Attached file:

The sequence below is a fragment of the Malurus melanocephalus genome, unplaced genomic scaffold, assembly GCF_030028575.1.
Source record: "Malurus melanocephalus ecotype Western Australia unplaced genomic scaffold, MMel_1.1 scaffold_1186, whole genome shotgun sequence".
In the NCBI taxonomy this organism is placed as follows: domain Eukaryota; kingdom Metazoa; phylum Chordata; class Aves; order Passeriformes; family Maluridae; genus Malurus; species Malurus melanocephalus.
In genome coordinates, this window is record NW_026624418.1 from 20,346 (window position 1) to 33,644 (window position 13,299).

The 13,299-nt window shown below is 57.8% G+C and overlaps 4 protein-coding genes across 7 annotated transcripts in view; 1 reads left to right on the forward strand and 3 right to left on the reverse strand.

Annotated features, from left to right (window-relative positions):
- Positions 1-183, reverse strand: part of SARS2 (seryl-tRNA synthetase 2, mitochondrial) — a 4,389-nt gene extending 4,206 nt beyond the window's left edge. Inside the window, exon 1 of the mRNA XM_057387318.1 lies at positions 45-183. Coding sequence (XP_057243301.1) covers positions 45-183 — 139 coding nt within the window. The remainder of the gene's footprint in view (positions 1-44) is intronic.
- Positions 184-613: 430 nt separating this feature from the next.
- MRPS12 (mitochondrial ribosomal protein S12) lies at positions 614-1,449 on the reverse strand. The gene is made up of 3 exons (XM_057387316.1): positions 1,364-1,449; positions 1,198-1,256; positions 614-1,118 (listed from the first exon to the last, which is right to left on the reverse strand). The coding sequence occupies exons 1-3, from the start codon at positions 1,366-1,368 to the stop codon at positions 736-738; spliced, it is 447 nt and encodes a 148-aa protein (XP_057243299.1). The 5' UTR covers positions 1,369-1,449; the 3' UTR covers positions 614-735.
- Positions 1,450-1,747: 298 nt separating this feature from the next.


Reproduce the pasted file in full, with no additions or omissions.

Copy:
The sequence below is a fragment of the Malurus melanocephalus genome, unplaced genomic scaffold, assembly GCF_030028575.1.
Source record: "Malurus melanocephalus ecotype Western Australia unplaced genomic scaffold, MMel_1.1 scaffold_1186, whole genome shotgun sequence".
In the NCBI taxonomy this organism is placed as follows: domain Eukaryota; kingdom Metazoa; phylum Chordata; class Aves; order Passeriformes; family Maluridae; genus Malurus; species Malurus melanocephalus.
In genome coordinates, this window is record NW_026624418.1 from 20,346 (window position 1) to 33,644 (window position 13,299).

The 13,299-nt window shown below is 57.8% G+C and overlaps 4 protein-coding genes across 7 annotated transcripts in view; 1 reads left to right on the forward strand and 3 right to left on the reverse strand.

Annotated features, from left to right (window-relative positions):
- Positions 1-183, reverse strand: part of SARS2 (seryl-tRNA synthetase 2, mitochondrial) — a 4,389-nt gene extending 4,206 nt beyond the window's left edge. Inside the window, exon 1 of the mRNA XM_057387318.1 lies at positions 45-183. Coding sequence (XP_057243301.1) covers positions 45-183 — 139 coding nt within the window. The remainder of the gene's footprint in view (positions 1-44) is intronic.
- Positions 184-613: 430 nt separating this feature from the next.
- MRPS12 (mitochondrial ribosomal protein S12) lies at positions 614-1,449 on the reverse strand. The gene is made up of 3 exons (XM_057387316.1): positions 1,364-1,449; positions 1,198-1,256; positions 614-1,118 (listed from the first exon to the last, which is right to left on the reverse strand). The coding sequence occupies exons 1-3, from the start codon at positions 1,366-1,368 to the stop codon at positions 736-738; spliced, it is 447 nt and encodes a 148-aa protein (XP_057243299.1). The 5' UTR covers positions 1,369-1,449; the 3' UTR covers positions 614-735.
- Positions 1,450-1,747: 298 nt separating this feature from the next.